Nov. 6 Is National Needlestick Safety Day
As we enter flu season, we are reaching a high risk time for needlestick injuries in the healthcare industry - as many as 1,000 injuries every day happen among United States healthcare personnel.
On Nov. 6, America will celebrate their 12th anniversary since passing the Needlestick Safety and Prevention Act. Since the legislation was put in place, the number of needlestick injuries decreased by one third.
Even with the act in place, the numbers of healthcare personnel at risk of injury can be staggering:
Some numbers to consider:
-Approximately 150 million doses of flu vaccine will be administered across the U.S during the influenza season (one injection will be given to almost one in every two U.S. citizens).
-OSHA says 5.6 million workers in the U.S. healthcare industry are at risk of occupational exposure to blood borne pathogens via needlestick injuries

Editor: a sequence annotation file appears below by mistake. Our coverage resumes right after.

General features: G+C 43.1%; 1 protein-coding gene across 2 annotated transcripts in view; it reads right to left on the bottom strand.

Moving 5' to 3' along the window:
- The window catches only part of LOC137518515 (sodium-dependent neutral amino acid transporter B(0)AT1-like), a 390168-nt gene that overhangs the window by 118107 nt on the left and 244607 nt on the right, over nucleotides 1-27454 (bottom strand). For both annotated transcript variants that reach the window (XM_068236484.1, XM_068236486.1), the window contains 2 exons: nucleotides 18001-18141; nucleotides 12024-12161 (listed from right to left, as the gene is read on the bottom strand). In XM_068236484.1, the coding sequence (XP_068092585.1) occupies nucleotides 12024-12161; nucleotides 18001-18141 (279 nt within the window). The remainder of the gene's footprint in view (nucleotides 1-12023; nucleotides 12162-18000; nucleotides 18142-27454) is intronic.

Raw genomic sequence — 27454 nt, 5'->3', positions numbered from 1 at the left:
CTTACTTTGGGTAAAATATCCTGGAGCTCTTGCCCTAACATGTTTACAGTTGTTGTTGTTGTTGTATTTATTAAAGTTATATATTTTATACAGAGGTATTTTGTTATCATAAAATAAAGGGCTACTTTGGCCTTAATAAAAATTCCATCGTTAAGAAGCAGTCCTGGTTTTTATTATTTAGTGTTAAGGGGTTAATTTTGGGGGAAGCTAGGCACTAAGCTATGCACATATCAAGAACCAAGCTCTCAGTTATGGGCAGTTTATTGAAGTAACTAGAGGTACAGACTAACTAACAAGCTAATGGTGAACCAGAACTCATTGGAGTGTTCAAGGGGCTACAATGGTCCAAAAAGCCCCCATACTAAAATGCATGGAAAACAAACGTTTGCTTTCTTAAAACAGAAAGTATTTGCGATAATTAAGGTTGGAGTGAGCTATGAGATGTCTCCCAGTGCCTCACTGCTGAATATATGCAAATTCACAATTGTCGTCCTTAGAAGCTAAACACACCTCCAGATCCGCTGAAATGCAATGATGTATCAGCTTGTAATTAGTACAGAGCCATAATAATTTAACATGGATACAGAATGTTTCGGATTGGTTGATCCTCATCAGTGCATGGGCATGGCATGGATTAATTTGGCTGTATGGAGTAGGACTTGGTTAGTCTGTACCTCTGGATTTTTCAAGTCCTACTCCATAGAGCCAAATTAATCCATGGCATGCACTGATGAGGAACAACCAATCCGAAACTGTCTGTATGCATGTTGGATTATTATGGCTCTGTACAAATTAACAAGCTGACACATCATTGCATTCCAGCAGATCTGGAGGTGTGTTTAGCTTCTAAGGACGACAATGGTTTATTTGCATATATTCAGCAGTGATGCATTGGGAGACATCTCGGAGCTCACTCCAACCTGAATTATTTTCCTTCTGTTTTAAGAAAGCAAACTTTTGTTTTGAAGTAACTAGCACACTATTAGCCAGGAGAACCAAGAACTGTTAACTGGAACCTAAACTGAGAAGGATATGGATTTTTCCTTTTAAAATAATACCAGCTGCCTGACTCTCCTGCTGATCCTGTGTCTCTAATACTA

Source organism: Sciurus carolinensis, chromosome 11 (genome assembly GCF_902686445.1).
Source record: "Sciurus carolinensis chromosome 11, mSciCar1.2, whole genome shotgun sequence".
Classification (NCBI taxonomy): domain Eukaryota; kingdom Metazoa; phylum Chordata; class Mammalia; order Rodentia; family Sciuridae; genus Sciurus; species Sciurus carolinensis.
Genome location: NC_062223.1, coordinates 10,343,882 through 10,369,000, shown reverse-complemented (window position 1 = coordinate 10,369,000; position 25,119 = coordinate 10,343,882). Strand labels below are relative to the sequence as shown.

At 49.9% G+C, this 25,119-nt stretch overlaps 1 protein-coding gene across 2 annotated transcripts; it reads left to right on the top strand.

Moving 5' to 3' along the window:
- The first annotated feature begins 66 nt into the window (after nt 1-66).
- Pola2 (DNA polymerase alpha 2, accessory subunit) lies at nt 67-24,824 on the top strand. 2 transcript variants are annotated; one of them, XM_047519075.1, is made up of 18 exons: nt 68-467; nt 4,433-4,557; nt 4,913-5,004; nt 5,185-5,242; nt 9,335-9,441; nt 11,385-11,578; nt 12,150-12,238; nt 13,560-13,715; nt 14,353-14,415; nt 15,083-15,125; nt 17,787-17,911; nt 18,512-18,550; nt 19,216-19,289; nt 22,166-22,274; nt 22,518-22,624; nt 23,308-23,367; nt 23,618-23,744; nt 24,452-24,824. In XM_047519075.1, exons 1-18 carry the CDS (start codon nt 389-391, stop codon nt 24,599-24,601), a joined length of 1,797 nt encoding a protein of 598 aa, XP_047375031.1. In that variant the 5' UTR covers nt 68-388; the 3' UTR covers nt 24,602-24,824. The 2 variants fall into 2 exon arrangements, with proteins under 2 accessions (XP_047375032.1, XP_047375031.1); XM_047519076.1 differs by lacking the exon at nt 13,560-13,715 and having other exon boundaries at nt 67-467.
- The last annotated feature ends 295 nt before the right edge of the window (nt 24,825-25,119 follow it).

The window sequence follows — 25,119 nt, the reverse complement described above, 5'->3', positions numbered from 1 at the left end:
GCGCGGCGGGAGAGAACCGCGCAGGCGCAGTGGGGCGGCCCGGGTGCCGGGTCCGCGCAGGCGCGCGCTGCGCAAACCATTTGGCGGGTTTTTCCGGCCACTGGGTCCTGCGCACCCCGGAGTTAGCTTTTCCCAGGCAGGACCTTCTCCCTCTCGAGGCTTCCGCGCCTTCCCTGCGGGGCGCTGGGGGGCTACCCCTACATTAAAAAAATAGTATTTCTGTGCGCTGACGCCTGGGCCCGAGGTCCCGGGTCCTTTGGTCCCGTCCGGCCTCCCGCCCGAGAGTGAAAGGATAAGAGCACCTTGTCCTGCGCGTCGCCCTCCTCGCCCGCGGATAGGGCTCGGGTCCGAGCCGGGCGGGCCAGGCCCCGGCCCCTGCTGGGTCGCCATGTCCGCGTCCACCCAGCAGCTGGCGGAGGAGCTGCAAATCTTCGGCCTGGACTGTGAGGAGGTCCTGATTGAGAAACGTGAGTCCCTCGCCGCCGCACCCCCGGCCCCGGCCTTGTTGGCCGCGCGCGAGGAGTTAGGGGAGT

-The CDC says that 385,000 needlestick injuries and other sharps-related injuries are sustained annually by hospital-based healthcare personnel.
Currently, the EU's Health and Safety Executive is reviewing the need for needlestick regulations, with a May 2013 deadline.
Dr. Mary Foley, the Chairperson for Safe in Common, a non-profit organization established to promote needlestick safety within the United States, is regarded as the upmost expert in this field. She is former President of the American Nurses Association, and she stood next to Bill Clinton as he signed this Needlestick Safety and Prevention Act in 2000. Since the news broke of the EU's review on the matter, Dr. Foley has spent the past month speaking with UK press on her recommendations for how the EU can learn from and build upon the mistakes of the U.S. One such lesson is that healthcare personal who work in secondary facilities such as clinics and private doctor's offices are still at high risk for injury. The initial legislation concentrates on primary facilities. This is an area that Dr. Foley has recommended that the UK pay extra attention to.